Research in the Swale Lab focuses on the neurophysiology, molecular physiology, and neurotoxicology of ion channels and ion transporters in insects and arachnids. Many species of arthropods have significant impacts on human health, animal health, and the economy and therefore, my research program aims to gain fundamental knowledge that we can apply to reduce the burden of arthropod pests and increase the health of beneficial insects through the ultimate development of novel mechanism insecticides, vaccines, or genetic technologies. Our research, which is of interest to insect and mammalian physiologists, vector biologists, and toxicologists, can be divided into three independent but complementary topics described below:
This research aims to characterize the fundamental physiology and toxicological potential of under explored ion channels and transporters in the insect nervous system. We specifically focus on unexplored potassium conductance and transport pathways in the neuron and glial cells of Drosophila and mosquito nervous systems. These studies provide fundamental insights into the neural networks used by arthropods to guide insecticide development or provide a holistic understanding of model organisms for mammalian disease research. These studies employ state-of-the art methods that include patch clamp electrophysiology, extracellular recordings, calcium imaging, genetic manipulations, and immunocytochemistry.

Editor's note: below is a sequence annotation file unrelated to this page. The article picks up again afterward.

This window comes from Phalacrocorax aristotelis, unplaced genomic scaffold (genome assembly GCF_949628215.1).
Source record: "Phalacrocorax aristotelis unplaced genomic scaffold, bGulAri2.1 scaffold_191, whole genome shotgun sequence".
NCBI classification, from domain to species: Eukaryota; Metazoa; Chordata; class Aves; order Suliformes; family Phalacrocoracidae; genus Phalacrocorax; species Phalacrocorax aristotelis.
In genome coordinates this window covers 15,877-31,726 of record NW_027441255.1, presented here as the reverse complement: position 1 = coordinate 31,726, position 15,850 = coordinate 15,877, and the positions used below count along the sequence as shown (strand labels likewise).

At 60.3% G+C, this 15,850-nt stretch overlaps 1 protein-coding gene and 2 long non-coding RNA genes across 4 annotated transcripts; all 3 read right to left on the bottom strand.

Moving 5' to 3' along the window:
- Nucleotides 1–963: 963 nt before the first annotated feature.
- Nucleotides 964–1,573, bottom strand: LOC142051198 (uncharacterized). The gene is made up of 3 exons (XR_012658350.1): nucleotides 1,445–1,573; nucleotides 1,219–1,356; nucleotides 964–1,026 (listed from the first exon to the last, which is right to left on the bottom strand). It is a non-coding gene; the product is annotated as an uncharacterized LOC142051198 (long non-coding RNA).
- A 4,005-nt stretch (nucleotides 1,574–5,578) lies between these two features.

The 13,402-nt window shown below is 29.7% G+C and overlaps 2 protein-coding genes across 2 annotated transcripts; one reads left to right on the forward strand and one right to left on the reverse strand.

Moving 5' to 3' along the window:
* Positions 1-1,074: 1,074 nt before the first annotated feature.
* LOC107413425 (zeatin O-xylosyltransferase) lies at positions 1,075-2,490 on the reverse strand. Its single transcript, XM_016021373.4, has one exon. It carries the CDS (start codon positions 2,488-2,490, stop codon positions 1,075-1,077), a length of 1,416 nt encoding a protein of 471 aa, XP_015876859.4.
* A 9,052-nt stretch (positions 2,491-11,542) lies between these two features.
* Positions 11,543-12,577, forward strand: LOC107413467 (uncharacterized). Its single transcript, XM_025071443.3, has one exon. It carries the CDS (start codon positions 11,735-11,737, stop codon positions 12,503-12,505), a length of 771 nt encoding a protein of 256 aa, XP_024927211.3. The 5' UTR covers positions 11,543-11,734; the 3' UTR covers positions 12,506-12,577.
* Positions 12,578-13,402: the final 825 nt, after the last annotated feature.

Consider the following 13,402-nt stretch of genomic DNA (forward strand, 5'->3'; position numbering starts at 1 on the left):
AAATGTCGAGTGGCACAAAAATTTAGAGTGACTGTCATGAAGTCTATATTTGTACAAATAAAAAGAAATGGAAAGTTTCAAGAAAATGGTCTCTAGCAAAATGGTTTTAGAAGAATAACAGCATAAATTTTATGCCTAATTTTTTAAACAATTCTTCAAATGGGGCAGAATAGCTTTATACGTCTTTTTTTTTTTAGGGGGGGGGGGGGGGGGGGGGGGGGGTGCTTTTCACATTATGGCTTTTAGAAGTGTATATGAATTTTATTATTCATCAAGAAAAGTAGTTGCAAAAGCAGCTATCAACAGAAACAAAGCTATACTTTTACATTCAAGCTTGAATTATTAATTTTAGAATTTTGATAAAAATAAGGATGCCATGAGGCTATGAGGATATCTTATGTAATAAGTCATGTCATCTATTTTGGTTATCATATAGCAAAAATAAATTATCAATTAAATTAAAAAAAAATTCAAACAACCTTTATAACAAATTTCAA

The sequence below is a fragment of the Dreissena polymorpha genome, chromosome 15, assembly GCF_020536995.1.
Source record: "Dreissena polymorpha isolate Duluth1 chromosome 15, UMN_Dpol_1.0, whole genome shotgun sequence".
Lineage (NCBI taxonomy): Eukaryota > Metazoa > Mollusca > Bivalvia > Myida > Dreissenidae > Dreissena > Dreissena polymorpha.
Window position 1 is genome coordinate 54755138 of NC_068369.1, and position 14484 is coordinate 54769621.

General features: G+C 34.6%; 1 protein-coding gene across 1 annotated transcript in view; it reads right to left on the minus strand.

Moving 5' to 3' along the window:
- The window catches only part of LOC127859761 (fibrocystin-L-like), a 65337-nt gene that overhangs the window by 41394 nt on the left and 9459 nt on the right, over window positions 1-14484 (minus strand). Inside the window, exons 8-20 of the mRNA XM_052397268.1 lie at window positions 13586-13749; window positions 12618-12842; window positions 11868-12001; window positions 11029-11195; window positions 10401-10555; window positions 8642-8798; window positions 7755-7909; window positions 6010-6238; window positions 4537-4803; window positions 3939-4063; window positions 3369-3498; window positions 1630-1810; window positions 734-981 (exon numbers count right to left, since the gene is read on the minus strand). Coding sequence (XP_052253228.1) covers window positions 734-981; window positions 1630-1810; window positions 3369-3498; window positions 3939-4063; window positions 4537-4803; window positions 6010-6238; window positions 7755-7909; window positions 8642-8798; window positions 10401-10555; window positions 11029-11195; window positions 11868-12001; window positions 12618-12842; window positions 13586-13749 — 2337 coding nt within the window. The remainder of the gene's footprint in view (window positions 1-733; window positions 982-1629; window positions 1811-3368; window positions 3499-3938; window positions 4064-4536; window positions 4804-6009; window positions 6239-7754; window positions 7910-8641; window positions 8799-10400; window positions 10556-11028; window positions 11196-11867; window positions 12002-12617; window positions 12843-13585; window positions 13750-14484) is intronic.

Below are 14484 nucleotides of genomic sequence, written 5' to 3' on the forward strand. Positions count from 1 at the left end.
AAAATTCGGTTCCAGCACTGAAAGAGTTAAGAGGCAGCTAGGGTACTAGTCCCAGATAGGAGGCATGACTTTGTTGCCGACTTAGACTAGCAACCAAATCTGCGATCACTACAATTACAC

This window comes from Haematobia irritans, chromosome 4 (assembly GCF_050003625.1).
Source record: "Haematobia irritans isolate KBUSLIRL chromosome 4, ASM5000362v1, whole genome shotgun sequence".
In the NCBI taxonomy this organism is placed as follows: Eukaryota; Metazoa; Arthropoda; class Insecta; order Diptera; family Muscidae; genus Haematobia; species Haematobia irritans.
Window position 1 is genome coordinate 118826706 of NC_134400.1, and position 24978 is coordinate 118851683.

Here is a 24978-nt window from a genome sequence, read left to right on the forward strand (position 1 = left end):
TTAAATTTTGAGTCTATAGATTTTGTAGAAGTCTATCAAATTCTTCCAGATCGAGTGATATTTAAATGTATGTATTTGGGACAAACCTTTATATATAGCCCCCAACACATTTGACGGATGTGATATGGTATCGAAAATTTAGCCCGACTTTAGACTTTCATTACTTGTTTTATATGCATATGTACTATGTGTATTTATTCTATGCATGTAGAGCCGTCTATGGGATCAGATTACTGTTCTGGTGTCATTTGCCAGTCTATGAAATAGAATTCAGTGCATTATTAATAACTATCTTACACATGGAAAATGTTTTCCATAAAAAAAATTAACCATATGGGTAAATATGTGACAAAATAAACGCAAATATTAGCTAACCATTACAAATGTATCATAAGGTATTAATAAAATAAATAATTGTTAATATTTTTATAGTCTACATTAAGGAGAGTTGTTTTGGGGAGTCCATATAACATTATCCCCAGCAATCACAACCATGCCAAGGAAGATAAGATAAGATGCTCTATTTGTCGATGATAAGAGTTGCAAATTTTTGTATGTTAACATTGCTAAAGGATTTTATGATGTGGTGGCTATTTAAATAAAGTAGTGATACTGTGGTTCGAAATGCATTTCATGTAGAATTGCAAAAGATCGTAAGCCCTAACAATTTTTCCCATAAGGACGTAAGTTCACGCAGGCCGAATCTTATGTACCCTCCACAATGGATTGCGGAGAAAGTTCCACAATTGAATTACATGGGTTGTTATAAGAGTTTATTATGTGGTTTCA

Blood or sap feeding is the root cause for most damage inflicted by arthropods and thus, the development of products aimed at interrupting the feeding process would be a novel and timely invention for controlling arthropods. The salivary gland of arthropods is essential to successful feeding events whether it be for blood feeding or sap sucking insects. Despite the significant role the salivary gland plays in feeding and pathogen transmission, there is an underwhelming amount of knowledge pertaining to the neurobiology, membrane physiology, and organization of the feeding systems for the majority of arthropods. This lack of knowledge limits the ability to develop novel control agents, such as vaccines and synthetic chemistry. Considering this, my laboratory aims to characterize the physiological role and toxicological potential of ion channels and ion transporters that maintain the cellular milieu of the gland to ultimately enable salivation and feeding. These studies employ state of the art methods that include calcium imaging, voltage clamp electrophysiology, immunocytochemistry, electron dispersal microscopy, and biological assays.
Schematic overview of the project
Pollinator health is of current interest to the agricultural and scientific community due to the extreme economic benefit these insects provide combined with the unexplained losses that have been observed over the past decade. The Swale Lab, in collaboration with Dr. Troy Anderson (U. of Nebraska-Lincoln), is integrating a general understanding of bee biology with advanced physiological techniques to understand the interplay between potassium ion homeostasis, innate antiviral immunity, and overall health of the honey bee, Apis mellifera. These studies integrate a combination of molecular biology, biochemical assays, biological assays, and field studies.
The mosquito, Anopheles gambiae, is the vector of the malaria parasite and is considered to be the deadliest animal in the world. We received funding from the Bill and Melinda Gates Foundation to evaluate cost-effective attract and kill strategies for controlling populations of Anopheles gambiae in Sub-Saharan Africa that will subsequently reduce the morbidity and mortality of malaria.
All Publications are available upon email request to Dr Swale at firstname.lastname@example.org
*Denotes student of the Swale Lab
For more information on Dr. Swale's lab, check out his site https://swalelab.com/